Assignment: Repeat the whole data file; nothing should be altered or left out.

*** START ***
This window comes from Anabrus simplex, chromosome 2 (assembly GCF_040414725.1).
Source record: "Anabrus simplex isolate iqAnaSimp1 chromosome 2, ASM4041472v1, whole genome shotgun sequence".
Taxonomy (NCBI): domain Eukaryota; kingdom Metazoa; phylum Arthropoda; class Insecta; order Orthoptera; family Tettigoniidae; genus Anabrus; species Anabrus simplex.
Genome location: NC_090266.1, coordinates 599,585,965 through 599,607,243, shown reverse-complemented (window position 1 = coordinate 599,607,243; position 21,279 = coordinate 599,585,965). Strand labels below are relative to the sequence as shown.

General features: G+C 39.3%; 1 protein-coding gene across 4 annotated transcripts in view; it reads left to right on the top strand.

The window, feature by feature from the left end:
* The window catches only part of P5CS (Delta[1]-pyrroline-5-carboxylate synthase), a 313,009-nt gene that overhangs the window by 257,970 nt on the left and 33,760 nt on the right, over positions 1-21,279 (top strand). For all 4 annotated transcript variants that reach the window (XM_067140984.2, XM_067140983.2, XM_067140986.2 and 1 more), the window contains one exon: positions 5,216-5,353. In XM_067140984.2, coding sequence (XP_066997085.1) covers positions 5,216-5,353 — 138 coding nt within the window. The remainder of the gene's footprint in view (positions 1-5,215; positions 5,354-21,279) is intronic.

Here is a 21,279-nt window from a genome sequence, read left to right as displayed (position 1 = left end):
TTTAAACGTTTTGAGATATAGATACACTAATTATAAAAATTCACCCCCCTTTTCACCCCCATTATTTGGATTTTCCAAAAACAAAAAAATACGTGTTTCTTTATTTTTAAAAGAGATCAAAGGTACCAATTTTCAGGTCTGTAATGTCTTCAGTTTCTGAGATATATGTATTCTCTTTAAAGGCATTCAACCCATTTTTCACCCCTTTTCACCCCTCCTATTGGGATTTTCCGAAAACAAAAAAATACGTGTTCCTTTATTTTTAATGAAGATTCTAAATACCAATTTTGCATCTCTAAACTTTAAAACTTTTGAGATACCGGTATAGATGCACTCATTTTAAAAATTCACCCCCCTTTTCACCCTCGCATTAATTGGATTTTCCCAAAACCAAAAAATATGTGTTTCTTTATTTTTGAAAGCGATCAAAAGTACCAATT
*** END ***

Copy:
This window comes from Anabrus simplex, chromosome 2 (assembly GCF_040414725.1).
Source record: "Anabrus simplex isolate iqAnaSimp1 chromosome 2, ASM4041472v1, whole genome shotgun sequence".
Taxonomy (NCBI): domain Eukaryota; kingdom Metazoa; phylum Arthropoda; class Insecta; order Orthoptera; family Tettigoniidae; genus Anabrus; species Anabrus simplex.
Genome location: NC_090266.1, coordinates 599,585,965 through 599,607,243, shown reverse-complemented (window position 1 = coordinate 599,607,243; position 21,279 = coordinate 599,585,965). Strand labels below are relative to the sequence as shown.

General features: G+C 39.3%; 1 protein-coding gene across 4 annotated transcripts in view; it reads left to right on the top strand.

The window, feature by feature from the left end:
* The window catches only part of P5CS (Delta[1]-pyrroline-5-carboxylate synthase), a 313,009-nt gene that overhangs the window by 257,970 nt on the left and 33,760 nt on the right, over positions 1-21,279 (top strand). For all 4 annotated transcript variants that reach the window (XM_067140984.2, XM_067140983.2, XM_067140986.2 and 1 more), the window contains one exon: positions 5,216-5,353. In XM_067140984.2, coding sequence (XP_066997085.1) covers positions 5,216-5,353 — 138 coding nt within the window. The remainder of the gene's footprint in view (positions 1-5,215; positions 5,354-21,279) is intronic.

Here is a 21,279-nt window from a genome sequence, read left to right as displayed (position 1 = left end):
TTTAAACGTTTTGAGATATAGATACACTAATTATAAAAATTCACCCCCCTTTTCACCCCCATTATTTGGATTTTCCAAAAACAAAAAAATACGTGTTTCTTTATTTTTAAAAGAGATCAAAGGTACCAATTTTCAGGTCTGTAATGTCTTCAGTTTCTGAGATATATGTATTCTCTTTAAAGGCATTCAACCCATTTTTCACCCCTTTTCACCCCTCCTATTGGGATTTTCCGAAAACAAAAAAATACGTGTTCCTTTATTTTTAATGAAGATTCTAAATACCAATTTTGCATCTCTAAACTTTAAAACTTTTGAGATACCGGTATAGATGCACTCATTTTAAAAATTCACCCCCCTTTTCACCCTCGCATTAATTGGATTTTCCCAAAACCAAAAAATATGTGTTTCTTTATTTTTGAAAGCGATCAAAAGTACCAATT